Abstract

This paper utilizes a cost-benefit model based on the Harris-Todaro Model of Migration, to estimate the impact of labor market characteristics on an aggregate and individual level data. The data obtained for 48 Contiguous United States from the year 2008-2011 and the American Community Survey, U.S. Census and the Survey of Income Program Participation (SIPP). The model relates interstate migration to labor market characteristics such as unemployment, wage differentials and other factors such as number of bordering states, educational attainment and amenities. The results show that wage differentials have the largest impact on interstate migration, but the individual migration decision is more complicated. Educational attainment and the number of homes within a state that have access to electricity are also correlated with an individual's migration decision.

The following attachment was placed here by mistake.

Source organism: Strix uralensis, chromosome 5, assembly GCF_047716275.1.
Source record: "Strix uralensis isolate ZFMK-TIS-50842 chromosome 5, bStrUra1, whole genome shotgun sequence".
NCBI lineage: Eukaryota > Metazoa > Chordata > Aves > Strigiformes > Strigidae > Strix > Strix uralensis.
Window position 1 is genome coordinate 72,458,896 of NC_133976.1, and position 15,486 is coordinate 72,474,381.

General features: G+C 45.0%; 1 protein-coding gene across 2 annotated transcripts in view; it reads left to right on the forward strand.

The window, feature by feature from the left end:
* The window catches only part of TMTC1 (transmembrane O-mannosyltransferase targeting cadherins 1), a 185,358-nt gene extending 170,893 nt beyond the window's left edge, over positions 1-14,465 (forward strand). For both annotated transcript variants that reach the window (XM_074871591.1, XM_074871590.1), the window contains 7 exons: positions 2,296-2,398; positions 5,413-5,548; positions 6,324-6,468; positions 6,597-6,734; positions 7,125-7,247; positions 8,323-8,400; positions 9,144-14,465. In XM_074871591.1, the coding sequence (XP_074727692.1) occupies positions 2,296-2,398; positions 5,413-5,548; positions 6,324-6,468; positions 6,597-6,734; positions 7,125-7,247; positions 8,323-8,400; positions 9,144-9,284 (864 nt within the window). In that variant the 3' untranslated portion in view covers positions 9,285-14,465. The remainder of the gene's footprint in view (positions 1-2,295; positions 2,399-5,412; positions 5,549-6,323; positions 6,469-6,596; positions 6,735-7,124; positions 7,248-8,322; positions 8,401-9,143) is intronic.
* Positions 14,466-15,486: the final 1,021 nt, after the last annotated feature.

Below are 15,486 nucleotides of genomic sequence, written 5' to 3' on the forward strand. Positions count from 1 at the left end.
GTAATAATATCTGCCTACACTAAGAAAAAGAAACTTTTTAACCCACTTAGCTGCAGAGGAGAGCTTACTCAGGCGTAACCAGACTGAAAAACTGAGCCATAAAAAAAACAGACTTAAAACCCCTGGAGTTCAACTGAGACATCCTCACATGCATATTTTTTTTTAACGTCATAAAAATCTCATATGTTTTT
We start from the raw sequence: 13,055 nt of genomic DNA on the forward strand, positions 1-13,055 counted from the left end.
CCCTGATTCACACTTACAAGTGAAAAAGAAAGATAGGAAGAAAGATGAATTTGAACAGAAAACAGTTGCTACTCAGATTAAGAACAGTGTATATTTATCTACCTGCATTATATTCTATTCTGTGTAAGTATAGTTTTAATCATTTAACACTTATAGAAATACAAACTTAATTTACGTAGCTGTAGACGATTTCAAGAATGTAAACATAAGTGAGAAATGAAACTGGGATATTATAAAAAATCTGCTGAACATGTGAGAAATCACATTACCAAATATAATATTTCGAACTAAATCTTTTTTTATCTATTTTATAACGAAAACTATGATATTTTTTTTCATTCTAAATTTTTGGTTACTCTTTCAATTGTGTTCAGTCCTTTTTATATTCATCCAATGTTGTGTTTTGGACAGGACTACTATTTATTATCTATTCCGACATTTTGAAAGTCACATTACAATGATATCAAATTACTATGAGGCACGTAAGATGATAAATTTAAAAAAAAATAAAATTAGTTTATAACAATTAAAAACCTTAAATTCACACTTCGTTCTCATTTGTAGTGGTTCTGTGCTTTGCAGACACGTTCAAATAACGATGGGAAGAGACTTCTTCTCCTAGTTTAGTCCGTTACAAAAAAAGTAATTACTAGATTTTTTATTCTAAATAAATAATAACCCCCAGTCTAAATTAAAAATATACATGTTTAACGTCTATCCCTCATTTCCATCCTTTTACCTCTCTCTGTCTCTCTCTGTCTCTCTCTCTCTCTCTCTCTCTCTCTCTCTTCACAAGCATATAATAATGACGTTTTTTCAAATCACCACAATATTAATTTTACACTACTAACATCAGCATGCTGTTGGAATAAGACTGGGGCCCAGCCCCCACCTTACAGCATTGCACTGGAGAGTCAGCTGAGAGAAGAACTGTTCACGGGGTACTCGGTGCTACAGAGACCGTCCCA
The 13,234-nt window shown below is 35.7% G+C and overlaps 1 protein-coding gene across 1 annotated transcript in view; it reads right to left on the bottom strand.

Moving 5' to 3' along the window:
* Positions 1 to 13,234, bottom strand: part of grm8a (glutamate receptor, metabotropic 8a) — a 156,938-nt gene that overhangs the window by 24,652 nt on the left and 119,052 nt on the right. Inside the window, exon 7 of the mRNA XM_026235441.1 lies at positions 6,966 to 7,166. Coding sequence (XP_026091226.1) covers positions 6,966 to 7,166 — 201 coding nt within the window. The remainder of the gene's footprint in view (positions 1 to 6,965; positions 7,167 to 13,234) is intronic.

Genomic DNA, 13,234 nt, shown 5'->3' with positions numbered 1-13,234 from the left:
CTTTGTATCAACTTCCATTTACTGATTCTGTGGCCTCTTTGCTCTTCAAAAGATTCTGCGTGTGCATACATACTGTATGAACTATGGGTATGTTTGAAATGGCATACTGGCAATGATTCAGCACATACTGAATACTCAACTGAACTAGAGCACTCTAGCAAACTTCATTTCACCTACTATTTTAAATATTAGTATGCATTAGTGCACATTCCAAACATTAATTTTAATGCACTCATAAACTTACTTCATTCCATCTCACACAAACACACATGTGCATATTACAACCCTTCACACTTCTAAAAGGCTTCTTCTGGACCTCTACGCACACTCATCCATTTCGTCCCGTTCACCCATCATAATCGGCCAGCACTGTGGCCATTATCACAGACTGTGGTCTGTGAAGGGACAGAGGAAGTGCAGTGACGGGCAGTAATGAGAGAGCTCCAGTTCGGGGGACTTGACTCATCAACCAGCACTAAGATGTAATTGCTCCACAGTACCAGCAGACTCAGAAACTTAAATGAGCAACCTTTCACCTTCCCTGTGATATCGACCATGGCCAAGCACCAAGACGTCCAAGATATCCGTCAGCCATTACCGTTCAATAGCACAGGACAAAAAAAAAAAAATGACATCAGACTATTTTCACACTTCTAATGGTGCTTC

Advisor

Moledina, Amyaz

Department

Business Economics

Disciplines

Economics

Publication Date

2013

Degree Granted

Bachelor of Arts

Document Type

Senior Independent Study Thesis

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© Copyright 2013 Paul Kessler